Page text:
[Event "Zurich Chess Challenge 2015 Kortchnoi - "] [Site "Zurich"] [Date "2015.02.16"] [Round "3.1"] [White "Uhlmann, Wolfgang"] [Black "Korchnoi, Viktor"] [Result "0-1"] [ECO "A29"] [WhiteElo "2322"] [BlackElo "2499"] [Annotator "Sagar Shah"] [PlyCount "88"] [EventDate "2015.??.??"] 1. c4 {Uhlmann sticks to the move that he made in the first game.} e5 2. Nc3 Nf6 3. Nf3 Nc6 4. g3 {Once again it's four knights. But this time Korchnoi instead of going for Bb4, converts the position into a Reversed Sicilian.} d5 5. cxd5 Nxd5 6. Bg2 Nde7 $5 (6... Nb6 {is considered to be the main move.}) 7. O-O g6 8. b4 a6 (8... Nxb4 9. Nxe5 $16) 9. Rb1 Bg7 10. a4 O-O 11. d3 (11. b5 axb5 12. axb5 Nd4 $11) 11... Nd4 12. Nd2 $1 {White prevents the exchange of knights and aims to push back the knight with e3.} c6 {Blunting the g2 bishop.} 13. e3 Ne6 14. Qe2 (14. Nc4 {was more active and better as} Nd5 {can be met with} 15. Bb2 $1 Nxb4 $6 16. Ba3 $1 $14) 14... Nd5 15. Nxd5 cxd5 {Black has equalised out of the opening.} 16. f4 $5 {An overambitious move. On first sight it seems illogical that White can launch an attack on Black without being fully developed. Yet there are some threats of breaking the kingside pawn structure with f4-f5 and Black has to react accurately.} (16. Bb2 {was better.}) 16... exf4 17. gxf4 Re8 {[%csl Rd3,Re3,Rf4] White's central constellation of pawns can be a strength if set into motion but currently they seem more like a weakness.} 18. Nb3 (18. f5 Nd4 $17) 18... Qd6 19. Qf3 Qxb4 20. f5 (20. Qxd5 Qxa4 $15) 20... gxf5 {Breaking up the kingside pawn structure gives White definite counter chances.} (20... Nd8 $1 {was better and after} 21. fxg6 hxg6 22. Qxd5 Bf5 $15 {Black stands better.}) 21. Qxf5 Nd8 22. Qxd5 Qxa4 23. Nc5 {Suddenly the White pieces look quite active and the black ones look pushed back and clumsily placed.} Qc2 24. Rb6 {The rook also joins in the party } Be6 (24... Bh3 $5 {was an amazing tactical possibility.} 25. Bxh3 Re5 26. Qd7 Qxc5 {When Black regains his piece but White keeps an edge after} 27. Rd6 $14) 25. Qh5 Bg4 $2 {A tactical error which goes unpunished.} 26. Qg5 (26. Qxg4 $1 Qxc5 27. Bb2 $1 {There is absolutely no way for Black to defend himself in this position.} Qxe3+ 28. Kh1 Re5 29. Bxe5 Qxe5 30. Qd7 $18 {with a winning advantage.}) 26... Re5 27. Qxg4 Qxc5 28. Rb4 (28. Bb2 Qxb6 29. Bxe5 Qxe3+ $19 { would be just losing for White.}) 28... Rg5 29. Qf4 Rg6 {Black is a pawn up and to some extent he has fortified his position.} 30. Re4 Qb5 31. Ba3 Rf6 32. Qh4 Rxf1+ 33. Bxf1 Ne6 34. d4 Qb1 (34... Qb3 $1 {Not only attacking the a3 bishop but also threatening to trap the rook on e4 with the move f5.} 35. Bd6 f5 $19 {traps the rook.}) 35. Rg4 Kh8 36. d5 Nf8 37. Be7 $2 {This is the final error of the game. After this Korchnoi is able to finish off his opponent easily.} (37. Qh5 $13) 37... Ng6 $1 38. Rxg6 (38. Qg5 h6 $19) 38... Qxg6+ 39. Bg2 Rc8 40. Qh3 Rc1+ 41. Kf2 Qc2+ 42. Kf3 Qd1+ 43. Kf4 Rc4+ 44. e4 Qxd5 (44... Qxd5 {It could have been possible to prolong the game here with} 45. Qc8+ Rxc8 46. exd5 {But to win this position should not be a difficult task for Korchnoi. }) 0-1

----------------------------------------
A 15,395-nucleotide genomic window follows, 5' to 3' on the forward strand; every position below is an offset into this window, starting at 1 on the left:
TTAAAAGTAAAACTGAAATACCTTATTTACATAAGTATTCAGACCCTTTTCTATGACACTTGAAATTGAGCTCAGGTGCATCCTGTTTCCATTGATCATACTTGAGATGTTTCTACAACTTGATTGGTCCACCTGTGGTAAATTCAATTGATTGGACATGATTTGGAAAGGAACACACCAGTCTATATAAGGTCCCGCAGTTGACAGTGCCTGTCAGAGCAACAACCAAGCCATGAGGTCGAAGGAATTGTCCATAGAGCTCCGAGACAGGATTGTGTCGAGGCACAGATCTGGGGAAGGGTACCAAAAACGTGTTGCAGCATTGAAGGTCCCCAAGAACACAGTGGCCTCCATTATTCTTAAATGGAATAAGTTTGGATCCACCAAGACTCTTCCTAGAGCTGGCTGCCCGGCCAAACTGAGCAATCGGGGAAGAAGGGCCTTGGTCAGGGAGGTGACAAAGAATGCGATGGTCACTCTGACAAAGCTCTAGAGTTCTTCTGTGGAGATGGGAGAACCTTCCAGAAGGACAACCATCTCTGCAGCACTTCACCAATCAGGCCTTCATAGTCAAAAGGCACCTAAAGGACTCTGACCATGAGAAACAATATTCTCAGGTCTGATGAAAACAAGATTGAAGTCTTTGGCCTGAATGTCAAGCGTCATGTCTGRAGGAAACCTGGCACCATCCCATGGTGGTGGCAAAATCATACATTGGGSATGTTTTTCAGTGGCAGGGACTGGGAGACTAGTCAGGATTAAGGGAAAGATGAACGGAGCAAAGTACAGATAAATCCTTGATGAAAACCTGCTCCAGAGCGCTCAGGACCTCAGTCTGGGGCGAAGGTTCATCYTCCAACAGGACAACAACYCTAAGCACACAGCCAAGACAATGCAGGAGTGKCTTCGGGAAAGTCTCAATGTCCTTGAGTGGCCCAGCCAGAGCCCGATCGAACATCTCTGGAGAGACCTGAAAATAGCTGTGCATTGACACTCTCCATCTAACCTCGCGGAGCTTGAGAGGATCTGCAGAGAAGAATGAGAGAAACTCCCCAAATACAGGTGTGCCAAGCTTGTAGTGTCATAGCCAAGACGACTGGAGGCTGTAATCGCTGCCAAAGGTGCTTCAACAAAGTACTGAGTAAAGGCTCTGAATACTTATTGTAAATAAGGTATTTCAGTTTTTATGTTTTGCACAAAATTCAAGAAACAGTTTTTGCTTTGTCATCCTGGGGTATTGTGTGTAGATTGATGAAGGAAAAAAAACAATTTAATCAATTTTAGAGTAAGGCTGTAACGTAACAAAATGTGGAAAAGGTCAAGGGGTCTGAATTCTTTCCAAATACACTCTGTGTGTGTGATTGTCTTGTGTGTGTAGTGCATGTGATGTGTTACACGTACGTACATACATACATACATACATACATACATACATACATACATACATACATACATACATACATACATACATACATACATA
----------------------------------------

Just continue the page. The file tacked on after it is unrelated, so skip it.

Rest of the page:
A lead of one point with just one game to go and having the white pieces, Korchnoi definitely was the favourite to win the match. But Uhlmann had some other plans.